Restraint of trade clauses are found in most employment contracts to protect an employer’s business interests and confidential information.
It is a widely held myth that restraint of trade clauses are not enforceable. However, this is not accurate as courts have demonstrated a willingness to enforce post-employment restraints in circumstances where the former employer:
- can justify that the restraint is reasonably necessary to protect its legitimate business interests; and
- has acted quickly to enforce the restraint.
What is a restraint of trade?
Most employment contracts include a restraint of trade clause which are used by employers to protect their business interests, customer connections and confidential information by restricting an employee’s right to undertake certain activities during or after employment.
Generally, the restraint will restrain the employee from:
- starting a competing business or working for a competitor business;
- disclosing the employer’s confidential information; and
- poaching an employer’s clients or assisting a someone else to poach an employer’s clients.
Types of restraints of trade in employment contracts
An employment contract will have one or more of the following restraint of trade clauses:
- non-solicitation clause – prevents a current or former employee from soliciting or poaching clients, customers or suppliers of their employer;
- non-recruitment clause – prevents a current or former employee from recruiting or poaching employees or contractors of their employer;
- non-compete clause – prevents a current or former employee from establishing or working for a competing business;
- confidentiality clause – prevents a current or former employee from using or disclosing confidential information or trade secrets obtained in the course of the employee’s employment; and
- garden leave clause – allows an employer to direct the employee to take paid leave away from the office during the notice period.
Are restraints of trade enforceable?
As a general principle, restraint of trade clauses are contrary to public policy and unenforceable, unless the employer can establish that the restraint of trade is reasonably necessary to protect the ‘legitimate business interests’ of the employer at the time the employment contract was entered into.
In New South Wales, instead of being presumed to be void and unenforceable on public policy grounds, a restraint of trade clause is presumed to be valid. This reverse presumption is a result of the Restraint of Trade Act 1976 (NSW). This means that a restraint of trade clause is only enforceable to the extent that it protects the legitimate business interests of the employer.
Whether a restraint of trade clause is reasonably necessary will turn on the particular clause and facts of a case. When assessing whether a restraint of trade clause is enforceable, a court will take into account the following factors:
- whether the employer has a legitimate business interest to protect, and that the protection sought is no more than is reasonably necessary to protect that interest;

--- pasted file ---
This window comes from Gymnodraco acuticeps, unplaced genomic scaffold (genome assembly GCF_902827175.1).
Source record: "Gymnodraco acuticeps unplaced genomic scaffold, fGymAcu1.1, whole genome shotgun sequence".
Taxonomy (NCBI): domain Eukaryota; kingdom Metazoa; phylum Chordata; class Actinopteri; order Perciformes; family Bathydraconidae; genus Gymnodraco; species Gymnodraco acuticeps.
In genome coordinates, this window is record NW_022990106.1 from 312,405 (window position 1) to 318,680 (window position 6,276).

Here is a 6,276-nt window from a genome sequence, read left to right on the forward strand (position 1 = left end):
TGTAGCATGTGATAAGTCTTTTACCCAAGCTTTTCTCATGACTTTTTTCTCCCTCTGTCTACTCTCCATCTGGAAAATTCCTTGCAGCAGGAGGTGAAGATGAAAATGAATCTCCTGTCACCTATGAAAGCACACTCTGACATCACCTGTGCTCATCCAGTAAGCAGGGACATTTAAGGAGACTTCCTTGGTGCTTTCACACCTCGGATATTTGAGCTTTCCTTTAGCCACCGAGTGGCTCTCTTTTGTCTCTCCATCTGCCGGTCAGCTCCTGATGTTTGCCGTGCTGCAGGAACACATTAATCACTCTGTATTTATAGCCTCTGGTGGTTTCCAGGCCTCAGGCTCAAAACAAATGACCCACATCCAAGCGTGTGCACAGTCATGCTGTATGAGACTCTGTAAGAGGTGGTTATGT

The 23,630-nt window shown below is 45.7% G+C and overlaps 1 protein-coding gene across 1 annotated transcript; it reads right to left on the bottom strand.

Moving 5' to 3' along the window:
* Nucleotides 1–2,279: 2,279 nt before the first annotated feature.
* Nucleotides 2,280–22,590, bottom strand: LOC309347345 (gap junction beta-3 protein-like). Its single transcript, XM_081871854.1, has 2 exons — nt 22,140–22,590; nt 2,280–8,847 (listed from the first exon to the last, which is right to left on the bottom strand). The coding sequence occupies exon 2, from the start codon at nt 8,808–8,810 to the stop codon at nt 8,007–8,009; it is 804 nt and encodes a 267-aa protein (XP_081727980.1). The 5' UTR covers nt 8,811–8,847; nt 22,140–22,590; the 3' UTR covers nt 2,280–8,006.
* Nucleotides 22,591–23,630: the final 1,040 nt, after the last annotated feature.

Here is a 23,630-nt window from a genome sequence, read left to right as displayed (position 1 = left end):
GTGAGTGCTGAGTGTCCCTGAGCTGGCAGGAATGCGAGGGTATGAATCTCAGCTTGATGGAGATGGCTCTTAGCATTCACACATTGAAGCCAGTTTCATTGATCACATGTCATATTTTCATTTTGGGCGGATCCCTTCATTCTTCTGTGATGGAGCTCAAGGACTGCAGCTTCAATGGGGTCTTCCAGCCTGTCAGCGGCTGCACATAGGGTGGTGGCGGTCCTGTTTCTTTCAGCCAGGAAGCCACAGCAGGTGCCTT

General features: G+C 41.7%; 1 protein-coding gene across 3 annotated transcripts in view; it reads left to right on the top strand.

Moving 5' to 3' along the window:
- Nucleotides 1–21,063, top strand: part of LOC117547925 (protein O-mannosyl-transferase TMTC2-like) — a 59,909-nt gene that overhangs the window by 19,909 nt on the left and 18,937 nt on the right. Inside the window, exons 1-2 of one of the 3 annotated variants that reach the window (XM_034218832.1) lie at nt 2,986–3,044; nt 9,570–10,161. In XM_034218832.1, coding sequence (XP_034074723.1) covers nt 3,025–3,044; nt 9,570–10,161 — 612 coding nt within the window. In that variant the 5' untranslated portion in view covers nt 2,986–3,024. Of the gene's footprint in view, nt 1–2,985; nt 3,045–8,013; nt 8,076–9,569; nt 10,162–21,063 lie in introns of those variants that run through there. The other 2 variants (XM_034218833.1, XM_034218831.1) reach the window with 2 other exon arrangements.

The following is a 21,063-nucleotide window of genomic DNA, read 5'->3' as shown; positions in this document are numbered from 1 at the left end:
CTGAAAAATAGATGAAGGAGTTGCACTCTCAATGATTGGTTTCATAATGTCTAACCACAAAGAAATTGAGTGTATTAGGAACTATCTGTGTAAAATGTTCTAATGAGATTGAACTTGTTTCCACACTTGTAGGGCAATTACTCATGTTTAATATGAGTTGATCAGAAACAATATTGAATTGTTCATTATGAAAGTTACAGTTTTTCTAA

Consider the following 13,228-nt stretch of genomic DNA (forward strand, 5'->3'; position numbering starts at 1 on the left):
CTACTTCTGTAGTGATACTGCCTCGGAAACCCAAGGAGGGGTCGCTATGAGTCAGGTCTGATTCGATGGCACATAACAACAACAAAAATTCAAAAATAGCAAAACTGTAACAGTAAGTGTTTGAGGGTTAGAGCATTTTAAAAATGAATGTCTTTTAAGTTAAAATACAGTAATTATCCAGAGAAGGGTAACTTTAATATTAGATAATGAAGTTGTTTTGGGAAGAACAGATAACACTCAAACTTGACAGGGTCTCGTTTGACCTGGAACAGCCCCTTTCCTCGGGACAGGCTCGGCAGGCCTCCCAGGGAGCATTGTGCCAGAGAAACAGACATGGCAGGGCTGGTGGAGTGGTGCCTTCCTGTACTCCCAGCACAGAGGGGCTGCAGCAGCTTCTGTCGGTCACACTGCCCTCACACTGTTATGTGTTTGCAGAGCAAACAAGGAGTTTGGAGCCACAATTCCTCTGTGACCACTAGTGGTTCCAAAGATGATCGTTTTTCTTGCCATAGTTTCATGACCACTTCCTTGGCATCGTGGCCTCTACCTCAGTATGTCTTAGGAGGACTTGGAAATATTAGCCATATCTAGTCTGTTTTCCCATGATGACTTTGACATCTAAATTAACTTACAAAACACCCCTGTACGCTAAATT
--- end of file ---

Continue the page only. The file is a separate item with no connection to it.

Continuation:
- the nature of the work of the employee being restrained;
- the geographic scope and duration of the restraint;
- the bargaining position of the respective parties; and
- whether the employee received compensation in return for agreeing to the restraint of trade.
Enforcing restraint of trade clauses
If an employer wishes to enforce a restraint of trade clause, the employer must act quickly to seek an injunction (on an interlocutory basis) to restrain the former employee from breaching the restraint. Any delay in applying for an interlocutory injunction can be detrimental as the court may doubt the urgency and necessity of obtaining the injunction.
To be successful in obtaining an interlocutory injunction against a former employee, the employer must demonstrate that there is a serious question to be tried and that the balance of convenience favours the granting of an injunction.
Monetary damages may also be available where the employer can show damage to its business interests.
Does the restraint contain cascading subclauses?
An employment contract may contain cascading restraint of trade clauses.
Cascading restraint clauses can operate by providing for multiple variables in relation to distance, geography, time periods and the nature and type of conduct to be restricted.
Each variable is treated as a separate clause, severable and independently binding on the employee. This means that where one level of restraint may be deemed by a court to be unenforceable, the employer may still enforce a lower level restraint without the entire restraint clause being struck out.
If drafted properly by an experienced lawyer, cascading restraint of trade clauses may be easier to enforce against a former employee.
An employer should include restraint of trade clauses in all employment contracts to protect its business interests, client base and confidential information. An employer can only enforce a restraint of trade clause to the extent that it is reasonably necessary to protect its business interests.
Therefore, it is important that employers ensure that their employment contracts are properly drafted and tailored to protect their businesses legitimate interests. In addition, employers must act quickly to seek an injunction when a former employee has breached their post-employment restraints.
If you require advice in relation to post-employment restraints, call Vault Legal today on 1300 002 212 or email us at email@example.com.
Key words: employer, employee, employment contract, restraint of trade, non-solicitation and garden leave